Friday, December 7, 2007

A reflection on colour

if you are living among e.pulcherima and bouganvillea, the soft yellow and pink of yesterday's sunrise pale in comparison to the colours rioting in your landscape.

During early winter in northwestern Ontario, and in other northerly landscapes, the colours that nurture us in the daytime tend to come from a rather limited palette -- blue light and dark, a dash of black-tinged forest green, whole fields of stark white, an abundance of gray, and simply brown, plain old sparrow brown. Pinks and yellows are found only in the sky, and even then only fleetingly.

This winter washing out of colour brought the film Gabbeh to my mind. It is an Iranian film about a carpet. Well, not really a carpet but a gabbeh, a handwoven tapestry/mat that is made by the nomadic women and girls of Iran. Each woman's history is told on her personal gabbeh, as she "writes" down what she sees, what is important to her into the pattern of her mat. Each woman's emotional life as part of a collective of people and as embedded in a (moving) landscape is written down onto the mat. The mat serves many purposes. It is a book, a photo album, a diary, a newspaper, an archive, an heirloom, a place to sleep, to eat, to dream. A bed. A kitchen table.

The colours in the movie are incredible, visually outstandingly beautiful. It made me reflect on northwestern Ontario, on Finland, on the north. About how the landscape and the colours that are available to colour one's life story and history are so different than the vibrancy, the shock of colour, the jewel tones and the intense reds, blues, greens and yellows of countries such as Iran. It made me think of how our forests and rivers and fields and wildflowers script a different sense of self, different stories and poems.

I also recently read 3 books on women's clothing in Saudi Arabia, Persia and Palestine. They are old books. There are a lot of photographs that focus on the sheer intricacy of designs, and the sheer beauty that women have dreamt up to make themselves even more beautiful. I got mad when I was looking through these books because they show the truth of the history of these places -- that they are places where women have developed advanced arts of fabric, clothing design, makeup, jewelery, etc that are incredibly beautiful and yet what does the West know?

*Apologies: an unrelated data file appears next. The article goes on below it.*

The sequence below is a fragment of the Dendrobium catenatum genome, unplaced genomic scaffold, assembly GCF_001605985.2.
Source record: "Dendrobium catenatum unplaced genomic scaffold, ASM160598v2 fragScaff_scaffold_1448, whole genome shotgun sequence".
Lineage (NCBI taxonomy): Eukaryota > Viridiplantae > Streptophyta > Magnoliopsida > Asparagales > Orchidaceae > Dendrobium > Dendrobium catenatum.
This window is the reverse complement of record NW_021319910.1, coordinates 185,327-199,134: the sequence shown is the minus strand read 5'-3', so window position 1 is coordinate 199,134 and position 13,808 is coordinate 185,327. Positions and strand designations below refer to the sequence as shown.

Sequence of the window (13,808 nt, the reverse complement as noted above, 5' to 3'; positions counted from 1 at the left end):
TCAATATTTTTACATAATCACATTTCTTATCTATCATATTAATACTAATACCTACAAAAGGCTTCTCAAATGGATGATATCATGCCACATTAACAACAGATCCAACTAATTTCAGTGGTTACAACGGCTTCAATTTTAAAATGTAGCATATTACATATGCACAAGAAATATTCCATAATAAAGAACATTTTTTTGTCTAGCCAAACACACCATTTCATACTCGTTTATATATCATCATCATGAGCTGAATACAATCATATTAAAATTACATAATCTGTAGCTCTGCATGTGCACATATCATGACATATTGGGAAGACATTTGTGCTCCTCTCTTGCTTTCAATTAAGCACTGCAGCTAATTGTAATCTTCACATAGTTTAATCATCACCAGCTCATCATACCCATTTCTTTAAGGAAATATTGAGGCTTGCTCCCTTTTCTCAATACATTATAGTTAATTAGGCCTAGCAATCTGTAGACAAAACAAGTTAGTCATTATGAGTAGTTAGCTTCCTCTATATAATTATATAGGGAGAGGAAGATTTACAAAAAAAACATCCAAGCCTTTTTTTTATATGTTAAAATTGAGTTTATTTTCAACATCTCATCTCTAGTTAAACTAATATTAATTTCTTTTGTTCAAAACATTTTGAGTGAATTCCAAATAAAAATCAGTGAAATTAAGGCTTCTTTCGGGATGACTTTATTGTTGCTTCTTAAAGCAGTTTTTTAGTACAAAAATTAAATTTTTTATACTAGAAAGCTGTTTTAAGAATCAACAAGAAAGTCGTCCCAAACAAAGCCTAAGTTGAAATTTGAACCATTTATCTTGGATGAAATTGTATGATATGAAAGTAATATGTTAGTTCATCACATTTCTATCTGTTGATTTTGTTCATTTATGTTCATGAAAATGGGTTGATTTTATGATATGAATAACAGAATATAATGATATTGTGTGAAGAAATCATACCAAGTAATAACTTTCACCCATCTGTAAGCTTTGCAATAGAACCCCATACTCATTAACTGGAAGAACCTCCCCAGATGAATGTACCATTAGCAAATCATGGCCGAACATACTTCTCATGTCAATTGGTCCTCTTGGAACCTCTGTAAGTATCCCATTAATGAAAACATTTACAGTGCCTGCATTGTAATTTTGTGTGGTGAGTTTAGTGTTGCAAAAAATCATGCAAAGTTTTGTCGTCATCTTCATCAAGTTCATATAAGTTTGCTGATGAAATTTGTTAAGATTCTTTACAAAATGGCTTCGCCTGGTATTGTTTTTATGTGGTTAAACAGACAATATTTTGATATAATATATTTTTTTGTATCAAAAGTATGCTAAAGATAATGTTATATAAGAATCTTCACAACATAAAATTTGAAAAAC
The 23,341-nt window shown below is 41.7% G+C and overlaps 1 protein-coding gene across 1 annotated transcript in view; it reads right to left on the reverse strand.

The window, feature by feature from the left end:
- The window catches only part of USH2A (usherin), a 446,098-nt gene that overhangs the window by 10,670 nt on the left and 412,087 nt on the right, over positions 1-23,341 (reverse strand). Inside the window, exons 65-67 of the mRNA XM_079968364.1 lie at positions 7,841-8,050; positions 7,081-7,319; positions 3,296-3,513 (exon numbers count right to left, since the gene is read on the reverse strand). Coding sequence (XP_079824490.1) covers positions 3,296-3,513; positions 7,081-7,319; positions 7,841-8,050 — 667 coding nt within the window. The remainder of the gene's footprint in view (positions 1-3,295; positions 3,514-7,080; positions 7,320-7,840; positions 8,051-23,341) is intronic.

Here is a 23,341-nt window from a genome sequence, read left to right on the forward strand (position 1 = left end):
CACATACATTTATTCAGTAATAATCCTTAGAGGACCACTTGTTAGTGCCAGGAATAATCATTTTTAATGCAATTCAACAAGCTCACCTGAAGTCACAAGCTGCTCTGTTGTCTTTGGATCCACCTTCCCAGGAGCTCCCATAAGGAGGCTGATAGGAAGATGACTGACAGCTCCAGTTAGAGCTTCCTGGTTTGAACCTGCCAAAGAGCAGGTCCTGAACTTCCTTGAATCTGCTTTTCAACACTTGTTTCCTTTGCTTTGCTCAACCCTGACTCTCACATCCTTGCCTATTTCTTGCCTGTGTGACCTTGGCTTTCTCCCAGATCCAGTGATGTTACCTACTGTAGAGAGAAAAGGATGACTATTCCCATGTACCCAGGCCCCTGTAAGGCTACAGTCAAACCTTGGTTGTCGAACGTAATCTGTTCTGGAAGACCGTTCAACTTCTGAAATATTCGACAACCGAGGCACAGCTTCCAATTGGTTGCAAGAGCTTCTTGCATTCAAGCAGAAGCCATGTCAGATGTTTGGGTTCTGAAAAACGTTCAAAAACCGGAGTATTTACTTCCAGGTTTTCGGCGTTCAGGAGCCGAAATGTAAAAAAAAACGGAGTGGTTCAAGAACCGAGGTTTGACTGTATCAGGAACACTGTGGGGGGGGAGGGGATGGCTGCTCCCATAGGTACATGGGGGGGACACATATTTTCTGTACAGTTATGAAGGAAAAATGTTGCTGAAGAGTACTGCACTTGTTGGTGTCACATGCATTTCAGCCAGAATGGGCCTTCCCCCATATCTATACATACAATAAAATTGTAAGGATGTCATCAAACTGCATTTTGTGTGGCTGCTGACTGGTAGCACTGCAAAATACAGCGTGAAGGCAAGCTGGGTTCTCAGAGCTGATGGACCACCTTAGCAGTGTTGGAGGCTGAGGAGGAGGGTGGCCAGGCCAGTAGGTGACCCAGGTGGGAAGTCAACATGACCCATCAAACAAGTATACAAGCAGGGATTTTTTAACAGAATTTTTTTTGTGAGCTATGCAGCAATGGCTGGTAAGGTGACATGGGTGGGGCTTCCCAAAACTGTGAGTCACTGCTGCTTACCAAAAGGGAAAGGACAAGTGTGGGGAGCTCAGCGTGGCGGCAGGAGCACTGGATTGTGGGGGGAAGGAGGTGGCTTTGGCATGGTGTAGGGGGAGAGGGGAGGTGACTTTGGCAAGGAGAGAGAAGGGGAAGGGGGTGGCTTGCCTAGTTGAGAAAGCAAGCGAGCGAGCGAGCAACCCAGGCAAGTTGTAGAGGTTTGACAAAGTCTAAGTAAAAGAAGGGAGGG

Paint these places as if the women were a homogeneous glob of dark formless shapes who have no sense of feminine beauty or the female body or form. This is TOTALLY WRONG. The history of clothing that I have been reading shows how absolutely and integrally the feminine HAS EMERGED from these places. Indeed, the western sense of the feminine is indebted to eastern women. The west has a lot to learn about what makes a woman beautiful from... the east. Part of the logic of the looking-glass world.

In Saudi Arabia, for example, the arts of beauty and fashion would put any woman from northwestern Ontario in the doghouse of dowdiness. The fabrics. The colours. The jewelery. Even the veils of the past were about enhancing one's beauty, not hiding it. I think that it is only in very recent times that religion has been used and the media has distorted the historical narrative of women's arts of femininity. Really, every one should read books like these. It would change how they see "those" women "over there." Whole entire histories have been completely enshrouded by the lies we tell ourselves. That is the true veil--what hangs before western eyes. The inability to see the beauty of these places. The beauty of their women. The beauty of their people. The beauty of their traditions. The inability to learn from them rather than keep trying to teach them lessons on how to westernize.

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